When I am driving in traffic or drive thru's my car begins to overheat. As soon as I get out of traffic my car stops overheating. It seems my car only overheats when I don't move for a long period of time.
My car has 180000 miles.
My car has an automatic transmission.
It sounds like you may have a cooling fan not working. The cooling fan draws air across the radiator to lower the temperature of the coolant. This occurs at a specific temperature and a fan switch, usually on the radiator, turns the fan(s) on when the coolant temperature reaches that threshold. When the car is moving, the fans are not needed as air flows across the radiator due to the movement. When you’re moving slowly or at a stop, the vehicle needs the fans to be operational to prevent overheating. If the fans are not coming on, the temperature of the coolant continues to rise until the vehicle ultimately overheats.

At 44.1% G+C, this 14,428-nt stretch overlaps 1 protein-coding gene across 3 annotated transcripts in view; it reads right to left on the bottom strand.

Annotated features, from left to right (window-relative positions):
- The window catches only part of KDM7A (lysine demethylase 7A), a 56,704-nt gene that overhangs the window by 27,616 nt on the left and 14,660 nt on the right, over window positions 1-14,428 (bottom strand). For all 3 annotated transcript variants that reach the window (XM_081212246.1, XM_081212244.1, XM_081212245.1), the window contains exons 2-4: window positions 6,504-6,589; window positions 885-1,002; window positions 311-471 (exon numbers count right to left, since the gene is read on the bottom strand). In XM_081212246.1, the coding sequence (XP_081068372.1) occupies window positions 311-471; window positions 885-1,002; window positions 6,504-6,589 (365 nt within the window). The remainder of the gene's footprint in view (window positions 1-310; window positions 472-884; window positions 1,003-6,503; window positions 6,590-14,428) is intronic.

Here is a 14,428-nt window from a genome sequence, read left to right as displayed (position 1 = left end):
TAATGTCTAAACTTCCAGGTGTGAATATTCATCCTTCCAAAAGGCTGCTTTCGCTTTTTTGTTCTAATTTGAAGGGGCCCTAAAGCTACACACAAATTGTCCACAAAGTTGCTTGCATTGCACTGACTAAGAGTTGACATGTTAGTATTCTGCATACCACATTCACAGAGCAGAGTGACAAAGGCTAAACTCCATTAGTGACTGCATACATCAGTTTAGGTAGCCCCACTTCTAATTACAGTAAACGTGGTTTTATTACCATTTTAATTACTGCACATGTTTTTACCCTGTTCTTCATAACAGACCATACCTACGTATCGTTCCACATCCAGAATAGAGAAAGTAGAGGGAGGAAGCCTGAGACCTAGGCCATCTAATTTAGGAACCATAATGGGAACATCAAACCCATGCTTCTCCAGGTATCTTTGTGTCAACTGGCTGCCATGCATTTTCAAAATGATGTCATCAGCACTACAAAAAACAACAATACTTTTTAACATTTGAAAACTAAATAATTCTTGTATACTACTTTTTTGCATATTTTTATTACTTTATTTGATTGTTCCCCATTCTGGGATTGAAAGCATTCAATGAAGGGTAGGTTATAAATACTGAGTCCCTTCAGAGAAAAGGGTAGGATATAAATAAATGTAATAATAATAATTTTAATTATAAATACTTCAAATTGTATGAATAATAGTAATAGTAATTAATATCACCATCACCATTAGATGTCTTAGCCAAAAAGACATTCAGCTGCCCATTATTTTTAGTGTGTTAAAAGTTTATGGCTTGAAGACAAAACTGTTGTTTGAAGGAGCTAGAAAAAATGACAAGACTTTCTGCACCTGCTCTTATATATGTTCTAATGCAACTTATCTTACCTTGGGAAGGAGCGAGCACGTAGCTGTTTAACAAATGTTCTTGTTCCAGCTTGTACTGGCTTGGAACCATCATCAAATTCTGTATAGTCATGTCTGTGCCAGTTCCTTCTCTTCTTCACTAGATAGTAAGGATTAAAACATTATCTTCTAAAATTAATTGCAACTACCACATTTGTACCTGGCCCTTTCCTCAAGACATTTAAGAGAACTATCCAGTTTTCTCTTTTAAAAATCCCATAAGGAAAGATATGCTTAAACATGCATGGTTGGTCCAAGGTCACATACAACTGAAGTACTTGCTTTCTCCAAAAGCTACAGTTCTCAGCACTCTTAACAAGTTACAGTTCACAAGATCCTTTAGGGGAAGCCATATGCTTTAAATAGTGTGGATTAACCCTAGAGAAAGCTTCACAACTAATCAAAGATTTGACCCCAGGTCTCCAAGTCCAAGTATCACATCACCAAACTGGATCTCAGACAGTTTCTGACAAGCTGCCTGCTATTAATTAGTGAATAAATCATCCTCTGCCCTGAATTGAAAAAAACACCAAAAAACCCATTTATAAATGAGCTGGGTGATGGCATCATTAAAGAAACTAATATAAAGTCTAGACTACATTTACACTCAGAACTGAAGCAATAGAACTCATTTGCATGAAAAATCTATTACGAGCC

The root cause of the problem could be as simple as a fuse/relay, or it could be a fan switch, fan motor(s), or a wire harness issue. A quick visual inspection of the fuse can determine if that is the cause. Also, a check for battery voltage at the fan motors with the engine running and warmed up can determine if you have a fan motor inoperative. If there is battery voltage and good ground for the fan motors when the engine is hot, then the electrical system is operating properly and the fan motor is the culprit. I strongly recommend an experienced technician aid in diagnosing to prevent the replacement of unneeded parts. YourMechanic has several available technicians that can assist you with finding the cause of the car overheating issue, and provide an estimate and direction of repair.
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